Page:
Also on Jan. 1, the 10 surgeons at Carolina Spine & Neurosurgery Center parted ways with Mission and joined UNC Health’s Margaret R. Pardee Memorial Hospital in Hendersonville. They retain privileges to practice at Mission.

HCA declined repeated requests for the number of doctors who have left the Mission system since it took over in February 2019 and refuses to say how many doctors are on staff today,


Attorney General’s Office Had ‘Great Concerns’ Mission-HCA Deal Was Rigged ‘From the Beginning’

2018 Memo Says “Deck Had Been Stacked” by Then-CEO

Then-CEO Ronald A. Paulus of Mission Health

The North Carolina attorney general’s office had “great concerns about how HCA was selected” as the purchaser of the Mission Health System, including that “the deck had been stacked in its favor from the beginning” by then-CEO Ronald A. Paulus and his advisor Philip D. Green, according to a 2018 internal document obtained by Asheville Watchdog.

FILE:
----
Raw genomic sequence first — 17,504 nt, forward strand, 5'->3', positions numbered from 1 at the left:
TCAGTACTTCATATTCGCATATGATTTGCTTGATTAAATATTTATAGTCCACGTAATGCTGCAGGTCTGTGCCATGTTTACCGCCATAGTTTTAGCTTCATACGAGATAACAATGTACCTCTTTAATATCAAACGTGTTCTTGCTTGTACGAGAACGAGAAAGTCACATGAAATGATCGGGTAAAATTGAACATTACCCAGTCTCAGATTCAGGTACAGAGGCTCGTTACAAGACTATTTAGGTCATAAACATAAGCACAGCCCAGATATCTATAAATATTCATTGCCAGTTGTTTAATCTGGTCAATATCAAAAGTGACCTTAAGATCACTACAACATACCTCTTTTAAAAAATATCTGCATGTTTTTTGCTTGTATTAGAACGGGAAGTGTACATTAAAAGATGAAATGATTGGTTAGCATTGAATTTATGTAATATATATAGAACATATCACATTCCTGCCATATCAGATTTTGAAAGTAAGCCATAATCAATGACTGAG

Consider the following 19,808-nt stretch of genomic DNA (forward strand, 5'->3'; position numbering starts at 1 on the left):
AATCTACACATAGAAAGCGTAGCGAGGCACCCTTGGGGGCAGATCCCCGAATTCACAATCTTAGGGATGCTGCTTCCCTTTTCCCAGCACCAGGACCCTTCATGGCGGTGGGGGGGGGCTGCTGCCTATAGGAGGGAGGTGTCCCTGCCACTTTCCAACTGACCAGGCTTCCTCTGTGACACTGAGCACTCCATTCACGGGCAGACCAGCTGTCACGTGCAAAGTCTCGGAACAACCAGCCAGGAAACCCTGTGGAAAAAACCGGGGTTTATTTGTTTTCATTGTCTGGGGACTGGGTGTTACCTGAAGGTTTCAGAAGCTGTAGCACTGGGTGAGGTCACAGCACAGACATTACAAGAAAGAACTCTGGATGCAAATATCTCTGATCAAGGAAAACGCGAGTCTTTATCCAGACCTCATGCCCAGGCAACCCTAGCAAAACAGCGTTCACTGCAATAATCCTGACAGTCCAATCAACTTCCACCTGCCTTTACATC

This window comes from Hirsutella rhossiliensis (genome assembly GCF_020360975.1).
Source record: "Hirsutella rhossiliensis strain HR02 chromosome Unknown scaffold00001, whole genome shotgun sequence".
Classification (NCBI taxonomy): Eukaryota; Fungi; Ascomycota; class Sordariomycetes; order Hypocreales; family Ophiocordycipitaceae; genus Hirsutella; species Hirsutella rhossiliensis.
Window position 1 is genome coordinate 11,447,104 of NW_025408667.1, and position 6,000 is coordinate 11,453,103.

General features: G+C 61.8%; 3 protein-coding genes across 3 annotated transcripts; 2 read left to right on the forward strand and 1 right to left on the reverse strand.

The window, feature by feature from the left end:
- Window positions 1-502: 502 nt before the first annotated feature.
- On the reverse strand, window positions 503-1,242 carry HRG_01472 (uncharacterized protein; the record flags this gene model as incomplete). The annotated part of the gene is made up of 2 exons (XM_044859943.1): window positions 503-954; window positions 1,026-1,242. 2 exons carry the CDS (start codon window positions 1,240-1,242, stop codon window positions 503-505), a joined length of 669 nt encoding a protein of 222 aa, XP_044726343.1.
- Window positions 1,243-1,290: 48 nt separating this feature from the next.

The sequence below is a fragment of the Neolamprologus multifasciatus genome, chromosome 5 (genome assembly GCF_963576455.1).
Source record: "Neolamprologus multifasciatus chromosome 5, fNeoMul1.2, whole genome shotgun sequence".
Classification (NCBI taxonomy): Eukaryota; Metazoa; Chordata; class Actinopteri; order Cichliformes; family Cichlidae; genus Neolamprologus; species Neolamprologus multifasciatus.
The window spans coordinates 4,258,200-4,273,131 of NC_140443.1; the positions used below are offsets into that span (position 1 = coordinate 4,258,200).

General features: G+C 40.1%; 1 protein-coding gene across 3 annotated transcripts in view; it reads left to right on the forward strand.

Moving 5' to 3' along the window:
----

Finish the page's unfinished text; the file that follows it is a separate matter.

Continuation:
“[W]ith no outside advice other than Phil Green,” whom the investigators wrote had an undisclosed “prior business relationship with HCA,” Mission Health’s board of directors decided not to issue requests for competitive bids or to hold an auction before agreeing to sell Asheville’s flagship hospital system to HCA Healthcare for $1.5 billion, according to the document, prepared in advance of a meeting between Department of Justice lawyers and HCA representatives on Oct. 30, 2018.